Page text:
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Competition, No Killer

Founders often worry about competition. This is nothing uncommon, not bad either. Just not important. There are very few examples where competition killed a startup. It always something else that kills but mostly product. A sub-par product is a sure killer.

Facebook won over hi5 and MySpace because of the strength of its product. So does Google. Yahoo is struggling because it never tried to evolve with time.

In Bangladesh. GP leads in telco industry because it offers superior service compared to its rivals.

So, instead of worrying about competition, you better spend time in fixing your product. Understanding needs of your customers. And delivering something that people love.

Then complacency kills. Only change is constant. Google just lost more than USD $3.5bn in last quarter in its so called moonshot businesses. Why? Because Google is scared and trying hard to secure its future and avoid one like Yahoo.

Everyday new technologies are making old technologies obsolete. So do new companies taking over old and sluggish incumbents those are unwilling to change.

You must remain vigilant and paranoid about changes in the market and move fast to stay relevant as time goes by.

The possibility of getting killed by competition is rare. But a product that sucks will surely kill you and if you don’t change yourself and don’t evolve, it will change you for sure.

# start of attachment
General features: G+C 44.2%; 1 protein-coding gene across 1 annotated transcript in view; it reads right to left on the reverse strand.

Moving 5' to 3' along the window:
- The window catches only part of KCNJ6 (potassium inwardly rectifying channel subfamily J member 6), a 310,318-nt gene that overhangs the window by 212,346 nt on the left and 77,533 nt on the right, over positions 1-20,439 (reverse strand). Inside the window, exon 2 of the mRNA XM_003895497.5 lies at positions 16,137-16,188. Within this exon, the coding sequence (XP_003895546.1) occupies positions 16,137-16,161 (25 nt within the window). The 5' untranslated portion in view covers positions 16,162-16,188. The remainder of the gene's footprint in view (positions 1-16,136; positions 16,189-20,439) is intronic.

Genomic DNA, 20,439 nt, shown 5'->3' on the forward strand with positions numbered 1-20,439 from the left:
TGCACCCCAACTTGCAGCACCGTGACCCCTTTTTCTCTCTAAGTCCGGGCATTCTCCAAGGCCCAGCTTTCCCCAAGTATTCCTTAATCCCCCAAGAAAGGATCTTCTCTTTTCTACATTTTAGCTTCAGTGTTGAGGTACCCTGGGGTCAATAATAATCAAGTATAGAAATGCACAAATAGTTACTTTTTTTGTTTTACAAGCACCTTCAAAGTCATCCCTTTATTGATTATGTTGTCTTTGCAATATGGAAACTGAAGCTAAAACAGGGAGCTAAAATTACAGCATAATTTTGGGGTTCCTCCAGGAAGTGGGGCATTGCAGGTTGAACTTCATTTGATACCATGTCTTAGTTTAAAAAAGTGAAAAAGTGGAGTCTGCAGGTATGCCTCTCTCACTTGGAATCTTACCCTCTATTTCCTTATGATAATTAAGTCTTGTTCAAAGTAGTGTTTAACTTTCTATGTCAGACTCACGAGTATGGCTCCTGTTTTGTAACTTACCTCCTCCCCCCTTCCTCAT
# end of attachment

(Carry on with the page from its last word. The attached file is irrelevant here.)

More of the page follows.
Thanks to Ron Mahbub for feedback.

Mohammad Ruhul Kader is a Dhaka-based entrepreneur and writer. He founded Future Startup, a digital publication covering the startup and technology scene in Dhaka with an ambition to transform Bangladesh through entrepreneurship and innovation. He writes about internet business, strategy, technology, and society. He is the author of Rethinking Failure. His writings have been published in almost all major national dailies in Bangladesh including DT, FE, etc. Prior to FS, he worked for a local conglomerate where he helped start a social enterprise. Ruhul is a 2022 winner of Emergent Ventures, a fellowship and grant program from the Mercatus Center at George Mason University. He can be reached at ruhul@futurestartup.com

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